A Haematology Ambulatory Care Service has opened in The Beatson West of Scotland Cancer Centre in memory of a former patient.
The Stuart McCaffer Haematology Ambulatory Care Service is the first of its kind in the west of Scotland.
Stuart McCaffer was diagnosed with stage four large B-cell lymphoma in September 2020.
After spending long spells in hospital and receiving several rounds of treatment, Stuart sadly passed away on 6th August 2021 aged 57.
After Stuart passed away, Janice and her three sons Greg, Jamie and Ross began fundraising through Ladies Lunches and Golf Days to support the new unit within The Beatson.
Funding has also been supported by former Edrington CEO, Ian Curle, who Stuart knew from working closely in the whisky industry. Ian was also treated for cancer prior to Stuart’s diagnosis and the pair reconnected through their illnesses. Ian’s fundraising was supported by The Scotch Whisky Industry.
Ian and Stuart both initially supported the idea of the Ambulatory Care Service through separate funding.
In just two Ladies Lunches and one Golf Day, the McCaffer family - with support from close friends who helped form the committee - managed to raise the total amount required to develop this service in The Beatson, allowing our charity to award a £255,529 grant to The Beatson to develop this service.
PICTURED: Ian Curle and his wife
This funding was used to purchase two therapy chairs, CADD pumps, batteries, battery chargers, carry packs and reservoir cassettes. The money donated was also used to fund two specialist nursing staff posts who will lead the service.
The service will mean haematology patients who are fit enough and live close to The Beatson will have the chance to return home each day and receive their infusional chemotherapy from the comfort of their own homes by wearing computerised ambulatory delivery device (CADD) pumps.
These pumps are attached to cassettes which contain chemotherapy drugs and slowly infuse the correct dose.
This project will enable haematology outpatients to spend more time at home with their family members and reduce discharge anxiety associated with long hospital stays. It will also help to free up more bed spaces for haematology patients requiring urgent investigation and more intensive care and treatment.
Selected patients then return to the unit’s dedicated ambulatory care area to have their reservoir cassettes replaced. The ambulatory care area will also be used for chemotherapy set up, patient reviews and education, blood checks, blood product support and trouble shooting.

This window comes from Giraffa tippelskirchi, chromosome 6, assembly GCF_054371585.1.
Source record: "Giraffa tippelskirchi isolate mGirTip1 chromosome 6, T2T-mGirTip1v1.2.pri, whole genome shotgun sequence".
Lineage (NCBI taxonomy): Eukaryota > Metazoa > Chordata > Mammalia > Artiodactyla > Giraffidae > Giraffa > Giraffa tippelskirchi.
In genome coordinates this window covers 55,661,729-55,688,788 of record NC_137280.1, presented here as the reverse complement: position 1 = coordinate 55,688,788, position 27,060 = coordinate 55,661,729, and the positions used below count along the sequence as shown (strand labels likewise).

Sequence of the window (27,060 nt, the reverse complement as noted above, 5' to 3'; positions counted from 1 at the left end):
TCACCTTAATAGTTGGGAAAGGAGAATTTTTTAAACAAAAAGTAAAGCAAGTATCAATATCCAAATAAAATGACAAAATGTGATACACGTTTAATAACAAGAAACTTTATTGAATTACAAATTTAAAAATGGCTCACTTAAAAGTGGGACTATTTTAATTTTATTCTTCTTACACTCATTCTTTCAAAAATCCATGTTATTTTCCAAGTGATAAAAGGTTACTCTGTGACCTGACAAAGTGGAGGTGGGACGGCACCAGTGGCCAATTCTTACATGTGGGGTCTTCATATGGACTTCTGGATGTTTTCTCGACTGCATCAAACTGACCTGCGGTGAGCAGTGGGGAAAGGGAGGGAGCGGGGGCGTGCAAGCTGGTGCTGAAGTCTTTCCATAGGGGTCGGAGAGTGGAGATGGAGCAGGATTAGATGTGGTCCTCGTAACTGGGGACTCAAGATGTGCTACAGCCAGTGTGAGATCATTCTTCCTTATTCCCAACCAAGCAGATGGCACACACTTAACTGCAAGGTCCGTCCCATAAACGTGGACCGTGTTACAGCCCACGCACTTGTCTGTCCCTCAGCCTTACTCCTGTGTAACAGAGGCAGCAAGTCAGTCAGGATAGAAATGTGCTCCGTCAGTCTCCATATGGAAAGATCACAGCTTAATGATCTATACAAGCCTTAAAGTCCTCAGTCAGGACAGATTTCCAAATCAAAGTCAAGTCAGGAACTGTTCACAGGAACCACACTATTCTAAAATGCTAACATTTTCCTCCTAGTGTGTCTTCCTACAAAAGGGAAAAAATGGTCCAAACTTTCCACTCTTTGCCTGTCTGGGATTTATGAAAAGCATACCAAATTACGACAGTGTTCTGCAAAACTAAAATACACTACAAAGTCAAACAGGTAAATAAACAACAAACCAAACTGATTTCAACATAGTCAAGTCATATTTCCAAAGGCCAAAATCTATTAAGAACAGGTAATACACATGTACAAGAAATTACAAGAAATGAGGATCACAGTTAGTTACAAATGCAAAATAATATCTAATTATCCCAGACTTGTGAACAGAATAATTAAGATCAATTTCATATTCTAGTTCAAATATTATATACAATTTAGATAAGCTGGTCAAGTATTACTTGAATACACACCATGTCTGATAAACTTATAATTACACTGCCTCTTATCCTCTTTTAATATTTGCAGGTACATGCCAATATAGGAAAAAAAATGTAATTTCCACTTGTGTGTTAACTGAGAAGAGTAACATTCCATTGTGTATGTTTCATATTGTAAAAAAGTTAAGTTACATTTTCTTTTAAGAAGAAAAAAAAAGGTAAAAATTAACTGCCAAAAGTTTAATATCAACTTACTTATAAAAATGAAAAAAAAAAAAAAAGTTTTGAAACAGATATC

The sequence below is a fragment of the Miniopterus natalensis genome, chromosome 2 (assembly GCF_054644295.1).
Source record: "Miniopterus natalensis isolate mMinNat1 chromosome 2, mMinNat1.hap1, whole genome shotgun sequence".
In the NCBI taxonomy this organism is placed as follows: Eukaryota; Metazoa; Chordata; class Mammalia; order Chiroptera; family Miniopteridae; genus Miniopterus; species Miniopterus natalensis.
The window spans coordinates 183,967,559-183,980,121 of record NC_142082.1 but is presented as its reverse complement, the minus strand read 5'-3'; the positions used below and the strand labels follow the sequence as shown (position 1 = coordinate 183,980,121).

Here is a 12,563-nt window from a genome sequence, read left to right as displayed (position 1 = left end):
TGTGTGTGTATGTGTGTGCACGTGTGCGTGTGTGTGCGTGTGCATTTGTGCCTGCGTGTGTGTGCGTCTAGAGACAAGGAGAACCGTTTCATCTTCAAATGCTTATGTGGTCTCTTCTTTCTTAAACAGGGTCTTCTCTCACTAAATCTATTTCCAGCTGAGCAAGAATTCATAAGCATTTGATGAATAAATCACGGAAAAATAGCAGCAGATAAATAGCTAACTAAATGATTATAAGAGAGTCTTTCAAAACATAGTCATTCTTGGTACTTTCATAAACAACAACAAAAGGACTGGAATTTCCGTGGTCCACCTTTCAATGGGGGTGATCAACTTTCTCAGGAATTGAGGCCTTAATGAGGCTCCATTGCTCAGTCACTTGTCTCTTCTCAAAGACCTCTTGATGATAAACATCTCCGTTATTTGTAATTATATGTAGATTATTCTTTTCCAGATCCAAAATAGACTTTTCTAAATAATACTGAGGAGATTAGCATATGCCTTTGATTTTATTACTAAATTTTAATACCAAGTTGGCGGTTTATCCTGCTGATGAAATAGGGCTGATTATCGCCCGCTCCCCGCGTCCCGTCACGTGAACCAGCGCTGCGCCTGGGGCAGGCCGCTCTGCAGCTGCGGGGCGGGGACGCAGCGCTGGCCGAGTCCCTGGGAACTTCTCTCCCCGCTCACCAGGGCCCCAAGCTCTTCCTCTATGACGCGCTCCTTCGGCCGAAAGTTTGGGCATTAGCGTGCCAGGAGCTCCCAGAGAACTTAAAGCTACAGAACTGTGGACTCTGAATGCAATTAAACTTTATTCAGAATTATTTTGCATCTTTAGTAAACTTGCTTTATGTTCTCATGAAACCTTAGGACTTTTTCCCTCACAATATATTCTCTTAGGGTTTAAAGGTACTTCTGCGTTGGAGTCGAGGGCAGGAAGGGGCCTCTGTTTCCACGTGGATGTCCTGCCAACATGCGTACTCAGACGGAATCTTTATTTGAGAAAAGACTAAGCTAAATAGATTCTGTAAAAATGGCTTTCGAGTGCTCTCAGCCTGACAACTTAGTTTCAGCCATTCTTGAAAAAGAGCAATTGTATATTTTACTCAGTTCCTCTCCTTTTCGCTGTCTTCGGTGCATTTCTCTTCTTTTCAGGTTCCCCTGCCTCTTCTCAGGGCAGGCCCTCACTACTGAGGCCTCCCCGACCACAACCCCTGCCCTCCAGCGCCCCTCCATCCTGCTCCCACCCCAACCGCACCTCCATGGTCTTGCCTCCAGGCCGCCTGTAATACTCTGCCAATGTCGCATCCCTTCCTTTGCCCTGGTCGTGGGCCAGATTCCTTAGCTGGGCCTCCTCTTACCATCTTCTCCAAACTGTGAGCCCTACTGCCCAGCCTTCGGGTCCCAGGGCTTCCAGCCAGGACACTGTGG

GALLERY: Stuart McCaffer Haematology Ambulatory Care Service
The unit’s ambulatory care team will work in close collaboration with senior nurses on The Beatson’s haematology ward and receive support from a variety of staff teams.
Janice McCaffer officially opened the unit along with her three sons at The Beatson.
Janice said: “Whilst it feels so sad and tragic to see Stuart’s name, it is an honour for us to open the ward.
“Stuart was a wonderful dad and husband and really a very special man. He was giving, caring and humble and loved by everyone who knew him. He never wanted recognition for anything and wanted to help so many privately.
“He will be so proud that we have done this although I am not sure how happy he will be to see his name up on a wall.
“Thank you also to Ian Curle who was unwell in The Beatson around the same time as Stuart. He has also helped significantly with the funding of the unit.
"I’d also like to thank our amazing boys for their support and drive to continue their dad’s legacy the way he deserves. He will be so proud of you all as I am.”
Ian Curle attended the opening of the unit alongside the McCaffer family.
Ian said: “I am delighted to see the new facility which will allow people undergoing treatment to spend less time in hospital.
“This will allow people to continue with normal family life and social activities whilst receiving treatment.”
GALLERY: The Stuart McCaffer Haematology Ambulatory Care Service
Dr Pam McKay, Consultant Haematologist and Honorary Clinical Associate Professor at The Beatson West of Scotland Cancer Centre, said: “We are extremely grateful to Beatson Cancer Charity and the donors for supporting this project which we are very passionate about.
“This service is currently provided in many large cancer centres across the UK and we are very keen to be able to offer this service to appropriate patients at The Beatson.
“This should make a massive difference to the quality of life of these patients who currently spend a large amount of time as an in-patient for treatment and associated complications.
“Allowing them to receive this treatment in the ambulatory care setting will mean that they can return home each day and spend more time with their loved ones – this is likely to have a significant impact on their wellbeing and mental health.”
Martin Cawley, CEO of Beatson Cancer Charity, said: “We are so grateful to the McCaffer family and Ian Curle for their generosity, allowing the ambulatory care service to open in The Beatson.
“This will help so many patients spend more time with their families and increase their quality of life.
“We are delighted to have been able to make this happen for the first time in the west of Scotland and look forward to hearing about its success over the coming months.”